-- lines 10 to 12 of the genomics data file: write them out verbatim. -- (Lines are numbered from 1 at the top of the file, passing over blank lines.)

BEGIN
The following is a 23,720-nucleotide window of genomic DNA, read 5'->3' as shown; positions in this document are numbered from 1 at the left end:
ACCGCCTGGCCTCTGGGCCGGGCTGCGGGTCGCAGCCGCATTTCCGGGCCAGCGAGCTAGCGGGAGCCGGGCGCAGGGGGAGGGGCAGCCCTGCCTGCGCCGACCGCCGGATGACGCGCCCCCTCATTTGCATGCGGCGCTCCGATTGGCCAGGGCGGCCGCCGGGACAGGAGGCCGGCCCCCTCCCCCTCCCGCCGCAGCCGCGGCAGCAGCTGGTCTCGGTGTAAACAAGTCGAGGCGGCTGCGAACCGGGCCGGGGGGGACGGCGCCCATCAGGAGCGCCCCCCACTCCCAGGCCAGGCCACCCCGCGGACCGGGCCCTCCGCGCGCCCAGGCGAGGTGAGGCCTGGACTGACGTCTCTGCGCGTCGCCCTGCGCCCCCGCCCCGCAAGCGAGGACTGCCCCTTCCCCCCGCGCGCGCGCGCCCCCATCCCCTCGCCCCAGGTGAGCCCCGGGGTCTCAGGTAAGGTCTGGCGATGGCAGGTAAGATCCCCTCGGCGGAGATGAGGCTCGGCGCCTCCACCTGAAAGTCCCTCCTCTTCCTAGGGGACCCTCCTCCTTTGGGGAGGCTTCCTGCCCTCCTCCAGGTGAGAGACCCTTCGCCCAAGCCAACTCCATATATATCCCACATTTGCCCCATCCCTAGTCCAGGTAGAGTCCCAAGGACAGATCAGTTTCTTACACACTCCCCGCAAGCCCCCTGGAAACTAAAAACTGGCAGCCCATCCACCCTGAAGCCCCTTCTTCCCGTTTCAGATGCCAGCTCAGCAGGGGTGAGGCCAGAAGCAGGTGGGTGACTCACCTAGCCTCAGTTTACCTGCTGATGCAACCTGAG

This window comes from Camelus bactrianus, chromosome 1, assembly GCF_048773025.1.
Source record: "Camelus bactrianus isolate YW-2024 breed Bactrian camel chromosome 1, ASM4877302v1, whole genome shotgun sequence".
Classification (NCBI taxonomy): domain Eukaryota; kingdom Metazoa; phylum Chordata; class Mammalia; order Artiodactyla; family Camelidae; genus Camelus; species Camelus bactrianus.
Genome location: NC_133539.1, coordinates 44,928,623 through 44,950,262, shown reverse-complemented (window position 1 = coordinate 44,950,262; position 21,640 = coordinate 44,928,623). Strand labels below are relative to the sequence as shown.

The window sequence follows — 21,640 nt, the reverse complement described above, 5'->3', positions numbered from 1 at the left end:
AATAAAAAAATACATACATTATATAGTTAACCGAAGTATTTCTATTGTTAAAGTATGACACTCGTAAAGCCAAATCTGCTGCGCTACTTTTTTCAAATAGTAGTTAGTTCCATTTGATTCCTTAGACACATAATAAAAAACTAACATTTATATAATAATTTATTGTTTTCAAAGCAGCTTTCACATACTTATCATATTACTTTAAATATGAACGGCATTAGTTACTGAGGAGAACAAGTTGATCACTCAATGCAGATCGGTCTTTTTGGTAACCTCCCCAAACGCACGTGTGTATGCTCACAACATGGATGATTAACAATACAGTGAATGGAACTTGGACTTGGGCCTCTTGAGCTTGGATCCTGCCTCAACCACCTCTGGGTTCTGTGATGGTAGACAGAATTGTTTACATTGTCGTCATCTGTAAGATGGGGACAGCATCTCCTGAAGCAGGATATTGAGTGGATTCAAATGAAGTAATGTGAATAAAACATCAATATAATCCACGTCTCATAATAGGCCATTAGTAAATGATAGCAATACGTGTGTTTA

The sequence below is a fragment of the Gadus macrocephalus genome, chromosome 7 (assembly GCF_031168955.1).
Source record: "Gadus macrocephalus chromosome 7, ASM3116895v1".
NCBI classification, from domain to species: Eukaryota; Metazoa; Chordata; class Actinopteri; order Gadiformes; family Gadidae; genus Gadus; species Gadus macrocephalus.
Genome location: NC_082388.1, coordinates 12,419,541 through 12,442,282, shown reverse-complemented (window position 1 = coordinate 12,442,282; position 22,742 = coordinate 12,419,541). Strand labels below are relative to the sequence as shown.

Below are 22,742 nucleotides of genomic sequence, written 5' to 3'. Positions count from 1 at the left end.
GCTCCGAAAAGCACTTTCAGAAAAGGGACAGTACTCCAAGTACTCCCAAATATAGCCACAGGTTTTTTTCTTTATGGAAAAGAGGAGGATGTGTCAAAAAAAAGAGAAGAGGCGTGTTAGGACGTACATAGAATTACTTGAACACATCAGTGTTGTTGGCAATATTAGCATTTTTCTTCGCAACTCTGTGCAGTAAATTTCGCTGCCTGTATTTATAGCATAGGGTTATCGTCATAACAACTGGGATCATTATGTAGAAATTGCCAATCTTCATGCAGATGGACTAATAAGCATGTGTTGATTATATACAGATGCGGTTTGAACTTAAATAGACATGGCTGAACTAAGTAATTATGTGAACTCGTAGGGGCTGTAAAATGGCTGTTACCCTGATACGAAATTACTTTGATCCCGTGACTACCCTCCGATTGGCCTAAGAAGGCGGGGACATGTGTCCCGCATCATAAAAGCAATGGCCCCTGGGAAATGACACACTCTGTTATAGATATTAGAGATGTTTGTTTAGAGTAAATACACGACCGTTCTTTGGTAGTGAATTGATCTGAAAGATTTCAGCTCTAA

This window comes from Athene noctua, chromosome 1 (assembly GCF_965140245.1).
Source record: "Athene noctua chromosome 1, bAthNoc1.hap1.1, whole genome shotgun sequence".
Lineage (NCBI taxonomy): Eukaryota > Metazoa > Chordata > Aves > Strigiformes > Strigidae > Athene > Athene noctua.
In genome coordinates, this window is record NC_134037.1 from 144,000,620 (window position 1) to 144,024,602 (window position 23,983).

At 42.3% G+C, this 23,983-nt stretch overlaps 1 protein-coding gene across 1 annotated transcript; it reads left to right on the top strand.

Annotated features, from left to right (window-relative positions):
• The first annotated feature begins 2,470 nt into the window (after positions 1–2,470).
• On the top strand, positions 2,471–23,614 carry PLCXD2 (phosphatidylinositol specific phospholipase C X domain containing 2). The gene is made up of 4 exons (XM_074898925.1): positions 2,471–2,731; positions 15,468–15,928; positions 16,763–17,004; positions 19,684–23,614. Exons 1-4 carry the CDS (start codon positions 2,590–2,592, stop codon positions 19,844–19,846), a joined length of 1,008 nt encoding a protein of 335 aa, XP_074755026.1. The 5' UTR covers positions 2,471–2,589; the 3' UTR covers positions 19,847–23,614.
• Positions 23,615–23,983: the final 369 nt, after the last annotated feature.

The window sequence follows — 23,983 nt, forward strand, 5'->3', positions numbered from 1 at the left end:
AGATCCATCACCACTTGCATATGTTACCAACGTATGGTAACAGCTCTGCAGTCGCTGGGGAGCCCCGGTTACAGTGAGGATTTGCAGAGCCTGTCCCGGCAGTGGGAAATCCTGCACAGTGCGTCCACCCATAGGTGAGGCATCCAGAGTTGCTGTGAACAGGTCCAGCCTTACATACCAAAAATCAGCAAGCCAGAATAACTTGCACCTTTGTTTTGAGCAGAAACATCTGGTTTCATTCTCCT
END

Source record: "Gadus macrocephalus chromosome 7, ASM3116895v1".
NCBI classification, from domain to species: Eukaryota; Metazoa; Chordata; class Actinopteri; order Gadiformes; family Gadidae; genus Gadus; species Gadus macrocephalus.
Genome location: NC_082388.1, coordinates 12,419,541 through 12,442,282, shown reverse-complemented (window position 1 = coordinate 12,442,282; position 22,742 = coordinate 12,419,541). Strand labels below are relative to the sequence as shown.